18 Sep 2007 Which Microstock Websites Pay the Most Per Photo?

This is an update of the original post published on May 1. This has been my most popular post so I see value in updating it with current figures and including the additional agencies where I currently contribute.

Dividing my monthly income by the total number of images I have on each website I’ve come up with my per-image revenue. I plan to start collecting my portfolio numbers each month so I can chart this and monitor trends. It’s also an interesting insight into the performance of the microstock websites.

Agency Revenue per photo Portfolio Size
iStockphoto 0.30 625
LuckyOliver 0.28 148
ShutterStock 0.24 594
StockXpert* 0.17 105
Dreamstime 0.15 539
123rf 0.13 108
Crestock 0.08 63
Fotolia 0.07 441
BigStockPhoto 0.07 212
CanStockPhoto 0.01 363

USD. All figures averaged over preceding 5 or 6 months, except StockXpert.

*StockXpert was an unusually high 0.56 because I have had only by best selling photos there for four months. I have uploaded additional images this month, so the figure in the table is based on extrapolated figures for September.

Number Crunching, Stratesigns, Inc.My newer agencies (LuckyOliver, StockXpert, 123rf, Crestock) are advantaged in this comparison due to the order in which I contribute. I first upload my best selling images and work my way down through my portfolio.

Looking at the figures I can immediately see why iStockphoto is my biggest earning agency. I can also see that CanStockPhoto have a long way to go if they’re going to remain in the market. Interestingly, BigStockPhoto is where we have by far the least number of images in our portfolio, so this information tells me I could likely raise my income with them to the same level of Fotolia by uploading the rest of my images. That’s information I can use!

How can LuckyOliver be higher than Shutterstock? They simply sold three extended licenses from my portfolio over the past four months.

But it goes further. If you add up all of these totals you’ll see we earned $1.51 per image on average over the last six months(94 cents for April 2007 in the original post). With this information I can also tell, more or less, how much my income will grow as I grow my portfolio. If I want to reach a particular milestone of income, for example $1,000 per month, then I know I need to have 666 images in each portfolio.

This enables us to plan. We can look at each photo opportunity and decide if it’s worth the income of $1.50 per month per suitable photo. If setting up the environment to take good photos will cost money or take a long time, we can reconsider. If we’re buying tickets to the zoo to take photos of animals and the tickets cost $30 each (total $60 for the two of us), we know we need to create between three and four images that sell well to reach return on investment within a year. (3.3 photos at $1.50 per month = $5, multiplied by 12 months of the year = $60)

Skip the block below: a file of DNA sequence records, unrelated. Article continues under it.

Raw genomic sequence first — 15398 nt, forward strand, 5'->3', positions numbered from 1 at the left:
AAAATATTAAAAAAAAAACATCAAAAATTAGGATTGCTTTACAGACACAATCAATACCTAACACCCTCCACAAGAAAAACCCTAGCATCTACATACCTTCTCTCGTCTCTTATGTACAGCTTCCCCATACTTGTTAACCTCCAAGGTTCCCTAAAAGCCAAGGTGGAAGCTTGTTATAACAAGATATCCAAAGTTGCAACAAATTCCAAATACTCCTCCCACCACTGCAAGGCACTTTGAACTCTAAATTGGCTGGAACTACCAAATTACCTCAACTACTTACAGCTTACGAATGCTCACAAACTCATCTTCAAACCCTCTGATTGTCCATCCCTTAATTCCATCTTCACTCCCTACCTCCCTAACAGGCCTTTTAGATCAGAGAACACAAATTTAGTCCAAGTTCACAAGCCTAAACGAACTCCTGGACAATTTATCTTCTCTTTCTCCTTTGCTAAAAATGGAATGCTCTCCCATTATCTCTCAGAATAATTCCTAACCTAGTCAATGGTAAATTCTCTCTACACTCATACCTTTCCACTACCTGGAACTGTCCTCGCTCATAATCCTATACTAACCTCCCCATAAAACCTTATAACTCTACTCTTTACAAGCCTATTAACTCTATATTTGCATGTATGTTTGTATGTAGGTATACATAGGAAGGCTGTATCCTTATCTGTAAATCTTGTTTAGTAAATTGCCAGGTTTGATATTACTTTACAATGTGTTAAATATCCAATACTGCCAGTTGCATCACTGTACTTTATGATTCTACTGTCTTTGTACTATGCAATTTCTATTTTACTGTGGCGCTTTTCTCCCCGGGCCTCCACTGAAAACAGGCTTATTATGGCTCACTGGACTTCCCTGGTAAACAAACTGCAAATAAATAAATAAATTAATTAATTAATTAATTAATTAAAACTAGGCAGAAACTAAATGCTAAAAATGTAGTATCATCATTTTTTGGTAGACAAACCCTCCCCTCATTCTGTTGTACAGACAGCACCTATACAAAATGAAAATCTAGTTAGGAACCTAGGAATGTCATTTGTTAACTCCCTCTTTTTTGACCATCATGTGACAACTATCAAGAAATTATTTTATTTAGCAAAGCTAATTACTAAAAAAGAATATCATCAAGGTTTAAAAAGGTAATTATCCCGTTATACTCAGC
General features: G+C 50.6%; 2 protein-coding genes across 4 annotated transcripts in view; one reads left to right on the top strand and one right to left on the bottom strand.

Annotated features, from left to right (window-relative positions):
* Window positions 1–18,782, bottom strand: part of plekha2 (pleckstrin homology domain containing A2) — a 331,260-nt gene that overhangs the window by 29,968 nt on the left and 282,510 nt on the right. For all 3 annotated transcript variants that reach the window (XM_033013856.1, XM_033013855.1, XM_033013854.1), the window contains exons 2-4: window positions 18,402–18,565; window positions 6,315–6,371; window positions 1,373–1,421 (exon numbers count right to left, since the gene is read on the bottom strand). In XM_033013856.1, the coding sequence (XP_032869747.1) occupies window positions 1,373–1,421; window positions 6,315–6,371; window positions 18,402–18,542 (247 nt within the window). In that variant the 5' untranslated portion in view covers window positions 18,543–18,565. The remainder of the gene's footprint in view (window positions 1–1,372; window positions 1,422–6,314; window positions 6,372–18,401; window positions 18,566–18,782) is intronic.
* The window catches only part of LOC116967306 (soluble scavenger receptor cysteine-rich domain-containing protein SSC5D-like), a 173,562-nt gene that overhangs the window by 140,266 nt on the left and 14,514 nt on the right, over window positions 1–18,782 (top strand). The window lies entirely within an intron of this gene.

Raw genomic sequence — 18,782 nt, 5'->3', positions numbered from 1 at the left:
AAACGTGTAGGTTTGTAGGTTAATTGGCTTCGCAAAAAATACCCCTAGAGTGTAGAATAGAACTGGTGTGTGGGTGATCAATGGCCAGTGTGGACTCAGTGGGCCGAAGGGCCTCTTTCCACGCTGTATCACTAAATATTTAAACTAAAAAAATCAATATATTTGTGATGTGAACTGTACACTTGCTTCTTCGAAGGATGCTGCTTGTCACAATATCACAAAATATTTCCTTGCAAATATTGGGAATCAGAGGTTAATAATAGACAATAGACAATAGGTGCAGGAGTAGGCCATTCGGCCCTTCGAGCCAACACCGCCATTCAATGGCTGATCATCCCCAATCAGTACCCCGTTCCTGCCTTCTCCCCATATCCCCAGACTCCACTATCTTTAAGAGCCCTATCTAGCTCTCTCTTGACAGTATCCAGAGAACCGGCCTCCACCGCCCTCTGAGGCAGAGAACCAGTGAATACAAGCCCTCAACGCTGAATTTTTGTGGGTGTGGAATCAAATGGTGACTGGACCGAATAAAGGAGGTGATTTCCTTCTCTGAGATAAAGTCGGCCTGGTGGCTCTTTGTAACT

Yet another insight this data can provide into our portfolio is a measure of quality. As I wrote in my rejected by StockXpert post, I’m now committed to increasing the quality of my portfolio. By charting over time the changes in my per-image revenue, especially totalled across all microstock websites, I can guage the sales performance of my images as an indicator of image quality. It’s not a perfect measure, but it’s definately an indicator.

This is such a simple measure and provides so many useful insights into a microstock portfolio.

  • Mike
    Posted at 23:58h, 02 May Reply

    “If we’re buying tickets to the zoo to take photos of animals and the tickets cost $30 each (total $60 for the two of us), we know we need to take five images that sell to have return on investment within a year. (5 photos at $1 per month = $5, multiplied by 12 months of the year = $60)”

    So… your equipment is free and your time is worthless?

    • Rob
      Posted at 18:32h, 30 September Reply

      “If we’re buying tickets to the zoo to take photos of animals and the tickets cost $30 each (total $60 for the two of us), we know we need to create between three and four images that sell well to reach return on investment within a year. (3.3 photos at $1.50 per month = $5, multiplied by 12 months of the year = $60)”

      Reaching break even is not a “return on investment”. It is merely recouping what you’ve spent on the tickets and in real accounting terms is almost certainly a loss. As Mike points out you have not realistically costed equipment or time and a year has gone by and you need new software, a faster computer, your camera is a generation back from the leading edge, not to mention your travel costs, internet usage, electricity etc etc. This type of erroneous accounting is used by most microstock shooters to sustain their fantasies.